Red agencies/ districts controlled by the Taliban; purple is defacto control; yellow is under threat.
Pakistan’s insurgency in the Northwest Frontier Province intensified over the last week as major clashes are underway in the Taliban and al Qaeda sanctuary of North Waziristan. Upwards of 200 have been reported killed in the fighting, which includes artillery barrages and helicopter and attack aircraft assaults. The Pakistani military claims 120 Taliban and 45 soldiers have been killed in the fighting, but independent reports put the number of soldiers killed much higher.
Heavy fighting between the Taliban and the Pakistani military has been reported for the fourth day in a row in and around the town of Mir Ali, an al Qaeda stronghold. Pakistani fighter-bomber have been called in to conduct airstrikes on Taliban positions in the region, while over 50,000 civilians are said to be fleeing the area.
The fighting began over the weekend after the Taliban ambushed a Pakistani Army convoy near the town of Ahmad Khel October 6. A roadside bomb attack was followed by a rocket-propelled grenade and small-arms fire ambush. One soldier was killed and 19 wounded.
On October 7, the fighting spread to Mir Ali. The Taliban attacked a series of checkpoints and bases in the region, and the army responded with a ground assault and Cobra gunship attacks on enemy positions. Ten soldiers and 35 Taliban fighters were reported killed. The Taliban claimed it captured 28 Frontier Corps paramilitary soldiers in a separate ambush. The Pakistani military Inter Services Public Relations (ISPR) referred to the Taliban claim as “highly erroneous.”
On October 8, clashes between the army and the Taliban resulted in 20 soldiers and 60 Taliban killed. Fifty Pakistani soldiers were reported missing in action south of Mir Ali in the Hasu Khel and Shahbaz Khel regions after two check posts and a patrol were attacked. The soldier’s “communication system was effected after clashes with militants,” the ISPR reported. The ISPR stated 30 soldiers later reestablished contact with the military.
The Pakistani military appears to be taking far greater casualties than being reported. Syed Saleem Shahzad reported that “Dozens of Pakistani soldiers are still missing and the death toll is expected to rise.” The bodies of 73 Pakistani soldiers were turned over to the army, while negotiations are underway for a separate transfer of soldiers killed.
On Monday, a jirga or tribal council of Muslim scholars including Moulvi Nek Zaman — a member of parliament from North Waziristan — met the commander of 7th division of the Pakistan army, Major General Ghulam Dastagir, and handed over the bodies of 73 Pakistani soldiers.
A member of the jirga, on condition of anonymity, told Adnkronos International (AKI) that the militants had handed over the bodies to the jirga. The jirga members also handed over 50 seriously wounded military personnel who had been seized by the militants as well as 10 burnt vehicles.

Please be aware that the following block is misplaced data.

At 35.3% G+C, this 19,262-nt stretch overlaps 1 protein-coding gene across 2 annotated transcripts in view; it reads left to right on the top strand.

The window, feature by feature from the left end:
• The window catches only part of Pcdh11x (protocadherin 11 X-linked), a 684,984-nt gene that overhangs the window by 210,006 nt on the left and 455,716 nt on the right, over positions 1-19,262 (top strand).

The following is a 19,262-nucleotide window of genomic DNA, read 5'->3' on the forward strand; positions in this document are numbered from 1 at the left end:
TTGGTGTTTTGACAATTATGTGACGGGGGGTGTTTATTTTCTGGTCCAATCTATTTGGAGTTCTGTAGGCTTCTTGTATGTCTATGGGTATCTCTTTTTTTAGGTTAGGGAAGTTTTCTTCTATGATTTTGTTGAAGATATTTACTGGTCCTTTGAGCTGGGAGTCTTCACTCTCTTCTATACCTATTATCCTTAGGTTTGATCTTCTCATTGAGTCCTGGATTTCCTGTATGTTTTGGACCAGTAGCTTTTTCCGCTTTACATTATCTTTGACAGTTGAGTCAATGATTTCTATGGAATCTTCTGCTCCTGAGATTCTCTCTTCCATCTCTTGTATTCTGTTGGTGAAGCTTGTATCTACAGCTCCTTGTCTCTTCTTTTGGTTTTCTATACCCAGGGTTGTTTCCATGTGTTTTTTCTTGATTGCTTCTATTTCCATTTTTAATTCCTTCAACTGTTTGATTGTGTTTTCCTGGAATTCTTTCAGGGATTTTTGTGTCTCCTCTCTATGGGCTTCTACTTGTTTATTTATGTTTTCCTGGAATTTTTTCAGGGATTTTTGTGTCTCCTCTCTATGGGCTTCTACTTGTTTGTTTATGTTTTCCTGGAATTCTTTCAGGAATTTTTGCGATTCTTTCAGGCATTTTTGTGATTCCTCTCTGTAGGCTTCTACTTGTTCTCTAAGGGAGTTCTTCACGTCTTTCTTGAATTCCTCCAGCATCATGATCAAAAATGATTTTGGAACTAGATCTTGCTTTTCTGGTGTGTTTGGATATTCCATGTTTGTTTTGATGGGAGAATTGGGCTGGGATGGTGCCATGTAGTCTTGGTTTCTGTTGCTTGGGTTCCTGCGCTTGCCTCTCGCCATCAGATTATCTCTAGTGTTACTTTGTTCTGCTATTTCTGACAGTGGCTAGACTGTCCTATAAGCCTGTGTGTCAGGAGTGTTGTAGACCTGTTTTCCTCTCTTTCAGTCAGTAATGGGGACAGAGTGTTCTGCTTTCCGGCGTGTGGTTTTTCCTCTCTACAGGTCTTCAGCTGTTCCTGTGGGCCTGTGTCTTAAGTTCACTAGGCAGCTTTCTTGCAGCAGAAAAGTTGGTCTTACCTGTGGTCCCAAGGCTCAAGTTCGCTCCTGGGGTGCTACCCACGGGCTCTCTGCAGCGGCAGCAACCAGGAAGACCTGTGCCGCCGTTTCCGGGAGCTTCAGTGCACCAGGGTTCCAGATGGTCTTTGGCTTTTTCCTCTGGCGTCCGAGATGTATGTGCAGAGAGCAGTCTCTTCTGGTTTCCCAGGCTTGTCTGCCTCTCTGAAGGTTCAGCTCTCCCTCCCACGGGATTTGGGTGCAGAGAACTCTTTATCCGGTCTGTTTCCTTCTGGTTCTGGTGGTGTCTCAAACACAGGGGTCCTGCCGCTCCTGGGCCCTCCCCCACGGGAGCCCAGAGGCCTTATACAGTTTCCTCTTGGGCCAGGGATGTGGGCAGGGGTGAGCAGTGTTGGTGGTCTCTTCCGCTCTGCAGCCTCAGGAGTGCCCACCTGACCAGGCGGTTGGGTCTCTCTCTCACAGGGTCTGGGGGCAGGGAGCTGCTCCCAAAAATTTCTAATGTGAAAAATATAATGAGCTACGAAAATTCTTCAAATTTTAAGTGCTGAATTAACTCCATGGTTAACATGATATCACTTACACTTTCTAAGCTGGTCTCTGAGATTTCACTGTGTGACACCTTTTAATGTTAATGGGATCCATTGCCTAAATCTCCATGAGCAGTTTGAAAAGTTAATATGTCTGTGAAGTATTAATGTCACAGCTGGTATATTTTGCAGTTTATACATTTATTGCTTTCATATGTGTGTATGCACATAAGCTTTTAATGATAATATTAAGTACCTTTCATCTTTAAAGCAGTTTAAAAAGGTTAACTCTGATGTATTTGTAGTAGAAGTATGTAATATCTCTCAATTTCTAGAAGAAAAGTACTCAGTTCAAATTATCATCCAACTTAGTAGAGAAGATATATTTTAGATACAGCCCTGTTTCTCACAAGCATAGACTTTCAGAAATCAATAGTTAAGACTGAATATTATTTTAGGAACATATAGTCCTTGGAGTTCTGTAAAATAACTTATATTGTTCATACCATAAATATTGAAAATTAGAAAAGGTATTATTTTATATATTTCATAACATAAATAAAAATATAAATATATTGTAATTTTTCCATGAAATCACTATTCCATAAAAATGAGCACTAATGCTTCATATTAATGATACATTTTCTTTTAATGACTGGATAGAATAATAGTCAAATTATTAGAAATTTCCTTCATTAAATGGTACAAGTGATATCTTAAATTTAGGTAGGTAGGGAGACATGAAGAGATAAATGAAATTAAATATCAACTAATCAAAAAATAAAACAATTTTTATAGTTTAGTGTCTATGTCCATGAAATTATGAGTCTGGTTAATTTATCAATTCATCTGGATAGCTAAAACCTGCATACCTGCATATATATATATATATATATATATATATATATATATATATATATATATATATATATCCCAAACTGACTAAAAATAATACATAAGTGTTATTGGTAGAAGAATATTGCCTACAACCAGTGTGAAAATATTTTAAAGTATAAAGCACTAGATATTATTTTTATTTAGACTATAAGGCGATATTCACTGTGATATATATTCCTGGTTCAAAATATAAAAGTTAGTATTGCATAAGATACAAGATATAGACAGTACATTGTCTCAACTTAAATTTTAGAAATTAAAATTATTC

With the consent of both the Pakistan army and the militants, another jirga was sent to collect bodies from Khushali village, 10 kilometers away from the North Waziristan town of Mir Ali, where the fighting has been taking place.
The Pakistani military has repeatedly understated casualties of troops fighting against the Taliban and al Qaeda in the Northwest Frontier Province. The military claimed about 1,000 troops were killed during the Waziristan campaigns in 2004 through 2006. The real number is thought to be well over 3,000 Pakistani troops killed.
North Waziristan serves as a Taliban and al Qaeda stronghold. Al Qaeda’s Hamza bin Laden, Osama’s son and possible successor, has been recently reported to have arrived in the region.
Taliban and allied terrorist groups have established 29 training camps in North and neighboring South Waziristan. The Pakistani government signed a “peace accord” with the Taliban in September 2006. The Pakistani government was to withdraw the military in exchange for the Taliban halting cross-border attacks into Afghanistan and ejecting “foreigners” from the region.
The Taliban immediately violated the terms of the accord when it established a shadow administration, opened recruiting offices, taxed the populations, enforced sharia law, attacked Pakistani troops, and conducted a campaign of murder and intimidation against its rivals. Numerous terrorist attacks and plots against India, Britain, Spain, Afghanistan, and Pakistan itself have been traced back to North Waziristan.
See The Fall of the Northwest Frontier Province for the full history of the rise of the Taliban and al Qaeda in Pakistan’s tribal regions and beyond.
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